One of the only ways to protect your company from hostile work environment lawsuits is to provide a way for employees to complain. Then investigate the allegations.
Make sure employees know how to raise concerns and who to talk to. Include that information in new-hire orientation and. Have employees show they received the information by signing a written acknowledgment. Then create a regular reminder system, such as including the information at review time or printing reminders in the employee newsletter.
If you follow these suggestions, an employee won’t be able to claim he didn’t report harassment because he didn’t know how to.
Recent case: Nathaniel Burrage, who identifies himself as black, worked as a FedEx driver. FedEx has an anti-harassment policy that invites employees to complain to their supervisor, HR or through a telephone hotline if they believe they are being harassed or experiencing discrimination.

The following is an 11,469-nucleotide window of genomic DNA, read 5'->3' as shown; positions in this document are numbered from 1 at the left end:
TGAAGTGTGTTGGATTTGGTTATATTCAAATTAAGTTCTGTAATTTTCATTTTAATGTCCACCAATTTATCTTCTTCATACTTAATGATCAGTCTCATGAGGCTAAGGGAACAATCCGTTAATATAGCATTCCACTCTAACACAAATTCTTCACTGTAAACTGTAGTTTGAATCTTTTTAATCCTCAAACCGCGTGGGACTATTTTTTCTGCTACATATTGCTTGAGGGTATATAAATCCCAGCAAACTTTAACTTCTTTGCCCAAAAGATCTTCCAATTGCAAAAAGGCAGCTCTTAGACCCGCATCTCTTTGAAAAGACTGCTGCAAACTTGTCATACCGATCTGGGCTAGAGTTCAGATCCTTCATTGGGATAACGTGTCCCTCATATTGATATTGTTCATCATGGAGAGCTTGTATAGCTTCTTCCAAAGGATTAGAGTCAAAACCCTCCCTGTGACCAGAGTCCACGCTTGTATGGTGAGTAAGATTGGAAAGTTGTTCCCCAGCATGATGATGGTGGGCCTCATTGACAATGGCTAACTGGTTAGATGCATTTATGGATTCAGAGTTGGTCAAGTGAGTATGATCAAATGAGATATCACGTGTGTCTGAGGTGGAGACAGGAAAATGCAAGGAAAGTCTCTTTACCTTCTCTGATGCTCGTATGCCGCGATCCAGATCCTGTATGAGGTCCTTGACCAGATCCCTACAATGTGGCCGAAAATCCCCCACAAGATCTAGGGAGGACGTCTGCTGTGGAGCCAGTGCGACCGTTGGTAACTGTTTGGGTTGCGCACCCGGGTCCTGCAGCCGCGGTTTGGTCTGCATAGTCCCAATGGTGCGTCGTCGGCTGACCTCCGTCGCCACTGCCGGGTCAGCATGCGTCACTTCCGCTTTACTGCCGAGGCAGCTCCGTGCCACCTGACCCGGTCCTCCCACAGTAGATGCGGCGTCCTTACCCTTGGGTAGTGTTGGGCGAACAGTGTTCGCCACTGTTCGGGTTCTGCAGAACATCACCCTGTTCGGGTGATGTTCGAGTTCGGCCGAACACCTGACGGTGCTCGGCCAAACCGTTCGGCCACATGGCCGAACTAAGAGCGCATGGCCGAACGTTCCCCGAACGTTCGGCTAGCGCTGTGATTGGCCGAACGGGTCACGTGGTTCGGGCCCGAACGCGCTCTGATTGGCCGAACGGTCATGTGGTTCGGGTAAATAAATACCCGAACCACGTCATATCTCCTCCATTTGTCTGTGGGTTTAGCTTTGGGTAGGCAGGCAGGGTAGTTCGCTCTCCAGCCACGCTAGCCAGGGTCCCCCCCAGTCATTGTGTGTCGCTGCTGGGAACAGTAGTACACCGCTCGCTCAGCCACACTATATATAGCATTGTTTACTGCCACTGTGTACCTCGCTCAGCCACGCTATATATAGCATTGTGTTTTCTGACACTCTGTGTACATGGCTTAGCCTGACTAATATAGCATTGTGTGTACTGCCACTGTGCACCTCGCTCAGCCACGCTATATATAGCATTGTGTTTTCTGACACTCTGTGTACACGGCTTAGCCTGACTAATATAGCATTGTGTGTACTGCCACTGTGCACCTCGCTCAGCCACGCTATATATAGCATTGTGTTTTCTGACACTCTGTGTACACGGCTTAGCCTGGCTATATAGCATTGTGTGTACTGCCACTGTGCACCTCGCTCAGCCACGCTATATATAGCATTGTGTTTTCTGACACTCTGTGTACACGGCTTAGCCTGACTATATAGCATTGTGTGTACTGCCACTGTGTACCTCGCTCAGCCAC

Burrage sued the delivery company after what he claimed was months of racial harassment.
He said he was constantly referred to as “Mexican” and told, “Andale!” and “Arriba!” In addition, some co-workers scrawled graffiti stating Mexicans were “proof that American Indians had sex with buffalos.”
FedEx said it wasn’t responsible for the harassment because Burrage, who admitted he knew how to complain, hadn’t done so until the alleged harassment had gone on for some time. And even when he did complain, he wasn’t specific about the allegations.
FedEx said it investigated and then retrained everyone, including supervisors, on what’s acceptable behavior in the workplace. That was good enough for the court, which dismissed the case. (Burrage v. FedEx Freight, No. 4:10-CV-2755, ND OH, 2012)
Final note: The court also concluded Burrage didn’t have a case since he is not Mexican.